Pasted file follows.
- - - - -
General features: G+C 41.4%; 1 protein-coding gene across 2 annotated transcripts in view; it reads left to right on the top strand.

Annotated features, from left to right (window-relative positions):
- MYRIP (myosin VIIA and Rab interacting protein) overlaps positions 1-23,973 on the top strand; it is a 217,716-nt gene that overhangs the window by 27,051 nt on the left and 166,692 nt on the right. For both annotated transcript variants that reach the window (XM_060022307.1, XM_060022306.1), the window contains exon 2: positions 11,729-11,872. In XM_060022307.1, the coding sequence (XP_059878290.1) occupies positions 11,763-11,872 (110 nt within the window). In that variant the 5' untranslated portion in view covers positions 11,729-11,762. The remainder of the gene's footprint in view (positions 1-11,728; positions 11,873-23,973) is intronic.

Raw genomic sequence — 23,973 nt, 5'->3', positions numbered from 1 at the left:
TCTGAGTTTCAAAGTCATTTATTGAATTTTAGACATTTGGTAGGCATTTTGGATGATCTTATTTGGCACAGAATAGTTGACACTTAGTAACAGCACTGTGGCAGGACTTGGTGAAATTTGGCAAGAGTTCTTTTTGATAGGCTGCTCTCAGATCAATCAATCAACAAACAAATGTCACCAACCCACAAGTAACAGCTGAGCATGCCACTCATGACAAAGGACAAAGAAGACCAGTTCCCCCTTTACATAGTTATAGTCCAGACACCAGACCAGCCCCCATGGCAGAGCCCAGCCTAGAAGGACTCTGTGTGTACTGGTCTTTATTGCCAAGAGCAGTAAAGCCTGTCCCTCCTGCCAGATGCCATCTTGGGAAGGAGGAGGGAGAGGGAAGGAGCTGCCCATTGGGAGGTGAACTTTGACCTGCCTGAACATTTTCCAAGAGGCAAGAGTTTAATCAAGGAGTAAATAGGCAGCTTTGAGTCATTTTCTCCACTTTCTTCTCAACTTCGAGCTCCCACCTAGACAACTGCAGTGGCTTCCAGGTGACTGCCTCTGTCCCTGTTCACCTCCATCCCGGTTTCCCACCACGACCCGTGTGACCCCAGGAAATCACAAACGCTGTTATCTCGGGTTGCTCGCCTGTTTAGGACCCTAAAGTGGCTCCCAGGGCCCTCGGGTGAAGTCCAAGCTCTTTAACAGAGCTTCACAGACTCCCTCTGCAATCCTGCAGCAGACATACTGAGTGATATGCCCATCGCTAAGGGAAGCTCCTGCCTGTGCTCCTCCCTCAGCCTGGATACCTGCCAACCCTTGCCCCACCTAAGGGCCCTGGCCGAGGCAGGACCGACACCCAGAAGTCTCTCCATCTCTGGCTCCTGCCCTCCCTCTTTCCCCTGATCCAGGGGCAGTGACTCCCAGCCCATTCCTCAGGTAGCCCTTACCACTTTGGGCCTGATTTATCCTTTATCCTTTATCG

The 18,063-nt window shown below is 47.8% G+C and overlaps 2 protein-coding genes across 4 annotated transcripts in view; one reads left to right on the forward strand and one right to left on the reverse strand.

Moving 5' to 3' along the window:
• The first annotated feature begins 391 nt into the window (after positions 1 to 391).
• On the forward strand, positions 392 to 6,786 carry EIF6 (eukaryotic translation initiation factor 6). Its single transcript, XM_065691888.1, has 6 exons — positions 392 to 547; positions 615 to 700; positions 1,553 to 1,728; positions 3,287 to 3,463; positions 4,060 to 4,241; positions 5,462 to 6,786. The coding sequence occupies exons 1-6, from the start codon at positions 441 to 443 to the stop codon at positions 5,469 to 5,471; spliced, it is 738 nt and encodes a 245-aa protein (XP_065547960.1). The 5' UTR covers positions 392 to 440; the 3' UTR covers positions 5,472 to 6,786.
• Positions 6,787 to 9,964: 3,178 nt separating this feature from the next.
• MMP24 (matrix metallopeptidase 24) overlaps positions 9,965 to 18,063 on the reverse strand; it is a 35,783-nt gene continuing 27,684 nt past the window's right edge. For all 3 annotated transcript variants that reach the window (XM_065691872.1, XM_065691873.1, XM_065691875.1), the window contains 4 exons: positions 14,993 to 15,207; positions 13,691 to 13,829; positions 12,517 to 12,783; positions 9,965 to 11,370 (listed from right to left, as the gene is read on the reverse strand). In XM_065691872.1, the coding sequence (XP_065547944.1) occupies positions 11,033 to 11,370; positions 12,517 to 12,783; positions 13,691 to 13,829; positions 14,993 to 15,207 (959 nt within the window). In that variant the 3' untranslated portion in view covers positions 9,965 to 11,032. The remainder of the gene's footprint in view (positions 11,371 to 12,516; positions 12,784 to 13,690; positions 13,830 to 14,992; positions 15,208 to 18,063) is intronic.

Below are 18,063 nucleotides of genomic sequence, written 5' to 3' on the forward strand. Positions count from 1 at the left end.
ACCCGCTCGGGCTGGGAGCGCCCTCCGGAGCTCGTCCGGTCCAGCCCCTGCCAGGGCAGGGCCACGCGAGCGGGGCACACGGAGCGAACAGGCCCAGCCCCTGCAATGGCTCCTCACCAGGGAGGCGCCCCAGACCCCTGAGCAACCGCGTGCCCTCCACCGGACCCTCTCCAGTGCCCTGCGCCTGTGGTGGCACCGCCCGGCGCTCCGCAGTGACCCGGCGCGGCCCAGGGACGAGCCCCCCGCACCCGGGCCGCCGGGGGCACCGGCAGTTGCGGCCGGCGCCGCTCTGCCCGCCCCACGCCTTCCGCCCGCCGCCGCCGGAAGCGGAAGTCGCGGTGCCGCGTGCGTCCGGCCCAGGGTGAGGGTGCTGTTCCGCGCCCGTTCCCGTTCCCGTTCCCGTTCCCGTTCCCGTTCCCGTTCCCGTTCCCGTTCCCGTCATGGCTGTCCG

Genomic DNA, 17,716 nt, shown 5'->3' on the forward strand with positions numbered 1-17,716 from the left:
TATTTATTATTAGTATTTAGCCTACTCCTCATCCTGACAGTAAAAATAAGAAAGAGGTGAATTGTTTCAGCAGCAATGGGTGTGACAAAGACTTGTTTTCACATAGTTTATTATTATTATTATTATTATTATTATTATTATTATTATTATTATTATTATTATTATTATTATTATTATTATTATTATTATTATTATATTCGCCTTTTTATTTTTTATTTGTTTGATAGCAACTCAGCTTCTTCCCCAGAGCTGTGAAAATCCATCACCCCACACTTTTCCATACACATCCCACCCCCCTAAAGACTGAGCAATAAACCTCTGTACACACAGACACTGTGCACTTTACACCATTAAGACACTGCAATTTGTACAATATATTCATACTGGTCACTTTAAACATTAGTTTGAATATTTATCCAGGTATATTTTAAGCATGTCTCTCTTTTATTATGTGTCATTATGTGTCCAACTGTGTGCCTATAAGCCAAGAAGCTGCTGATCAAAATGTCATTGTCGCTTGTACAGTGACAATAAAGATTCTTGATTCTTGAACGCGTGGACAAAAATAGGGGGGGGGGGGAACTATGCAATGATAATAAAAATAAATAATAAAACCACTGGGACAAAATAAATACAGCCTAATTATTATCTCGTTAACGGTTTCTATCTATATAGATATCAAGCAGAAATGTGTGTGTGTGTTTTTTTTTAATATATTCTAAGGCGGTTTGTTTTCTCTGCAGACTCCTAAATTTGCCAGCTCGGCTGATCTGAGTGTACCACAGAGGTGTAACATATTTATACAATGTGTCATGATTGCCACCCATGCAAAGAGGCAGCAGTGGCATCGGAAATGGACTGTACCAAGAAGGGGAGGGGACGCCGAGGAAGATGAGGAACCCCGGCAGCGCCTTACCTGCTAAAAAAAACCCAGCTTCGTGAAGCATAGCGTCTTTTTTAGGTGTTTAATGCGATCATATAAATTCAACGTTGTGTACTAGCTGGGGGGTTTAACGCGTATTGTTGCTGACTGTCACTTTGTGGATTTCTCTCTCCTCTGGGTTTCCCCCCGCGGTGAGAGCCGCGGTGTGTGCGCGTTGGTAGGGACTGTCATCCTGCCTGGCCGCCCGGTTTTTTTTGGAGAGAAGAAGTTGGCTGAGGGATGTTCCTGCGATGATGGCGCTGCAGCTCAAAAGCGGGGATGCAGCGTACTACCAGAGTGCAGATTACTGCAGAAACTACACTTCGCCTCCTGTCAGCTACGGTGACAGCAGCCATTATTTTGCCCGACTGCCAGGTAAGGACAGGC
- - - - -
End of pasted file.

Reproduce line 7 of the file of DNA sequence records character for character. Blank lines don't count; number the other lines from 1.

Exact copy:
Moving 5' to 3' along the window: